Erik stresses: if you don't need the data you have, delete it! “Trust comes on foot, and leaves in a Ferrari.” So make sure to build that trust thoroughly.
End-users are an important element, especially today when they are working from home. So keep aware constantly of what is going on: ransomware, doxware, software failure, human errors, etc. Did you know that it takes 56 days (on average) between the infiltration of a cybercriminal and the actual ransomware attack? After that, your company data is encrypted and your organisation is in trouble (see slide 2).
Erik zoomed in on the Advanced Persistent Threat (APT) lifecycle model that takes us through the entire journey of a cybercriminal:
(see slide 3)
Just over a year ago, employees were properly protected by firewalls. But after March 2020, they were working from home, through their standard routers. And while the company device is still protected by the company’s security, the home PC and the gaming consoles are not. A cybercriminal strengthens his foothold by entering via these devices, then jumping to your company device, and finally accessing your company data.
The hacker goes for your money: not only encrypting your data (for ransom), but also copy your data and putting it 'for sale' on the dark net.
Erik elaborated further on how the modern threat kill chain is evolving (minute 00:58:10 in the recording).
So how to solve the problem? Erik pointed out that the solutions we choose, are often directed. The marketplace is overwhelming and confusing, with high vendor evaluation costs and high integration costs. On top of that, the hybrid cloud is breaking the existing models. Furthermore, the security solutions purchased are very often underutilised. It is challenging to close the gaps between solutions.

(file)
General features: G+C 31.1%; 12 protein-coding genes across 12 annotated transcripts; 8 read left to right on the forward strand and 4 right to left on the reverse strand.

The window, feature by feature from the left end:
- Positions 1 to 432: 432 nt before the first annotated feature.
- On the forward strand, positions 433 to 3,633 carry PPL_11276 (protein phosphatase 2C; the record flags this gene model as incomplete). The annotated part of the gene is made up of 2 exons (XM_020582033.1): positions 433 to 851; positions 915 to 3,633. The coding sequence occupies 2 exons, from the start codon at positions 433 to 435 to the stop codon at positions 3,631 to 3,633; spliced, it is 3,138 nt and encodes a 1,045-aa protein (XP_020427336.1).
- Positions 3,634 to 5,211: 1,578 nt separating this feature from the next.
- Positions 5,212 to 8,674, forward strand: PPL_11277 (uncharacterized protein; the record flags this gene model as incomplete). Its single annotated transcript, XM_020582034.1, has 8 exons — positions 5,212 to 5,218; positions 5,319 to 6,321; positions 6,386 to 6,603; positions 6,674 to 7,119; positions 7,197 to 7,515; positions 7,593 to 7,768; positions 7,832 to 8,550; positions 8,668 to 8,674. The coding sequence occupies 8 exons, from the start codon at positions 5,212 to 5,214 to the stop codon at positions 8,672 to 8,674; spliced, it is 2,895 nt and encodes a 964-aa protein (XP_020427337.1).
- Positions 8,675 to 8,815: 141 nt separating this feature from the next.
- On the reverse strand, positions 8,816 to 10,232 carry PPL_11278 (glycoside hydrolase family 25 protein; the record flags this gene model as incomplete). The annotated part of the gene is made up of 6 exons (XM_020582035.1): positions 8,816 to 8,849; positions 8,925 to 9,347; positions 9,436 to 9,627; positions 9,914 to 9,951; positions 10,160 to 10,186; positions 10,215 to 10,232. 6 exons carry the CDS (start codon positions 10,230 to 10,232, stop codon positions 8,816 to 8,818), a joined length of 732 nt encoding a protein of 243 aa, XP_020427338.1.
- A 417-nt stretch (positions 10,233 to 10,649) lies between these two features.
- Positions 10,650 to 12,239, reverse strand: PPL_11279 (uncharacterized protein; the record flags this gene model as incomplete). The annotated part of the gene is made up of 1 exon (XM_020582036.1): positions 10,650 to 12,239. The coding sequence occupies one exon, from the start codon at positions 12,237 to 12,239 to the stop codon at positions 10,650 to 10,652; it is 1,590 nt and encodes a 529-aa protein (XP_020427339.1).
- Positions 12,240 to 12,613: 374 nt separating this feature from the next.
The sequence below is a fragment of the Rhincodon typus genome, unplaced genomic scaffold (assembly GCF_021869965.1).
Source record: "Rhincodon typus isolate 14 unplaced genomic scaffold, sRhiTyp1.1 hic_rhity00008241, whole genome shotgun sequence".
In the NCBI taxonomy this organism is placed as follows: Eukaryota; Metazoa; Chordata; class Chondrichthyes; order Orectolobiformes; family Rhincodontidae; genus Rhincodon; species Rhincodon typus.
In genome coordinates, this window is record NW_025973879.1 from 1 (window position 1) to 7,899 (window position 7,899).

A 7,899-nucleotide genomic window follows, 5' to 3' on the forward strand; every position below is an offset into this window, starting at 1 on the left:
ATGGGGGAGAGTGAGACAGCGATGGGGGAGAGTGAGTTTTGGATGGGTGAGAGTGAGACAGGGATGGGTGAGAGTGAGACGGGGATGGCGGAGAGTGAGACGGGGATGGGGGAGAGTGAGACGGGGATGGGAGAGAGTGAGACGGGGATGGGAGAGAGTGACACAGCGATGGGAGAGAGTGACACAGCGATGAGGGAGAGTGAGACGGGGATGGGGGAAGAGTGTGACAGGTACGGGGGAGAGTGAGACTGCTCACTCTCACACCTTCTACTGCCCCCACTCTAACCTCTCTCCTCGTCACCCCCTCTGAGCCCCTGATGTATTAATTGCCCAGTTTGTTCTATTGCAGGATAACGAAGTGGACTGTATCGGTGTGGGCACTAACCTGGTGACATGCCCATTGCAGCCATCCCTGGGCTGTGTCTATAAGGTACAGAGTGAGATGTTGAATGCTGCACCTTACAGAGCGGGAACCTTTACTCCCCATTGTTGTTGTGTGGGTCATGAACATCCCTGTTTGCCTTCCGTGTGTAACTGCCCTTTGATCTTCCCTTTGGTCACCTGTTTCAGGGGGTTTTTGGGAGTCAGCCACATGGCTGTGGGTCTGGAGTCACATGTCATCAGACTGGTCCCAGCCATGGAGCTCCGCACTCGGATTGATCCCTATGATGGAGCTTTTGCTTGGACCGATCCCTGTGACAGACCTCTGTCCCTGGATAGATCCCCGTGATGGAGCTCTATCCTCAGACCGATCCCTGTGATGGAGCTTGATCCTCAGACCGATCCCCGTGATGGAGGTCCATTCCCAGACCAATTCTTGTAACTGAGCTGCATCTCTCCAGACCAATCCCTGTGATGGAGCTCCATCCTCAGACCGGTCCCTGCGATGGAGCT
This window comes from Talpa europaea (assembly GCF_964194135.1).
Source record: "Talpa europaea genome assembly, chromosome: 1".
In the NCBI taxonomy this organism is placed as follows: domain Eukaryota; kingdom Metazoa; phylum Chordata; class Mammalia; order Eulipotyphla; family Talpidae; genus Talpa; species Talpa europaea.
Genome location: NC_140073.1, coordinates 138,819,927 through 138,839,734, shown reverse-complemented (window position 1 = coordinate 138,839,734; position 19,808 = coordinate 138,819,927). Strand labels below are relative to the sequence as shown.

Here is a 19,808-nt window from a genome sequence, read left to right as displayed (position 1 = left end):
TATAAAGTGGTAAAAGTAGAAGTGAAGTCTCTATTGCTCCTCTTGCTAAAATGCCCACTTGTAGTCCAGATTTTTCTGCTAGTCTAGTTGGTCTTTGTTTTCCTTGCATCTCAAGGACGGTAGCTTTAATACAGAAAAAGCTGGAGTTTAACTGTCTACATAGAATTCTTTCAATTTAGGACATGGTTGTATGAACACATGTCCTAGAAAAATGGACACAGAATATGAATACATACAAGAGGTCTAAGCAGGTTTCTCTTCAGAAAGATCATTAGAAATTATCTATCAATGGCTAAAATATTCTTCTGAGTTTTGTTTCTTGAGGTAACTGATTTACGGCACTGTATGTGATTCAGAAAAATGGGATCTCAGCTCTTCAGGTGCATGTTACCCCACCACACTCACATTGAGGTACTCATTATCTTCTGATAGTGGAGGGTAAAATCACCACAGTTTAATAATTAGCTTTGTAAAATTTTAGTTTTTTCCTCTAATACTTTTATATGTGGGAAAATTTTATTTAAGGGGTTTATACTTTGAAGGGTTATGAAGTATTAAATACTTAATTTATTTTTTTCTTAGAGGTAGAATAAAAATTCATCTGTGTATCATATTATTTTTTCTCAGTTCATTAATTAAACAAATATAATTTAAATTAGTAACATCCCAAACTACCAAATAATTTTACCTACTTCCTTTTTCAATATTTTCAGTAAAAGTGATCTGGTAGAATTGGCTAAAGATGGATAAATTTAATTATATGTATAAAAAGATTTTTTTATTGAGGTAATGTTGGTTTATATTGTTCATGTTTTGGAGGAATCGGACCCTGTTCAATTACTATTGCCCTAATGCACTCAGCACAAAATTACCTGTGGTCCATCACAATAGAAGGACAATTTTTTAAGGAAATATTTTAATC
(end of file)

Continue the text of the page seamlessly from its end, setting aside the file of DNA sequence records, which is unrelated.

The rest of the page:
Erik demonstrates how a layered detection model and protection can be the answer (see slide 6).
There are four areas that really need your focus:
“Identity is the most important security parameter”, Erik stressed: you can take whatever security measures, but if you forget about identity, you will never be secure enough. It's like installing a safe and leaving the key in the lock.
Beltug Security Task Force - a quick update
At the end of the session, Levi Nietvelt, Business Manager at Beltug, shared a quick update on a new Beltug initiative: the Security Task Force.
This is a platform for security experts to exchange experiences, best practices, issues and challenges. When relevant, information flows back to the entire Beltug community in Papers or Recommendations.
There are quite a few topics already on the working group’s action list, including:
Access to more information about this topic and/or to download the paper is easy and fast, but exclusively for Beltug members (just login to get access).
Beltug gathers a lot of information. Here you find the advantages of Beltug membership
The Beltug Team
Click here to login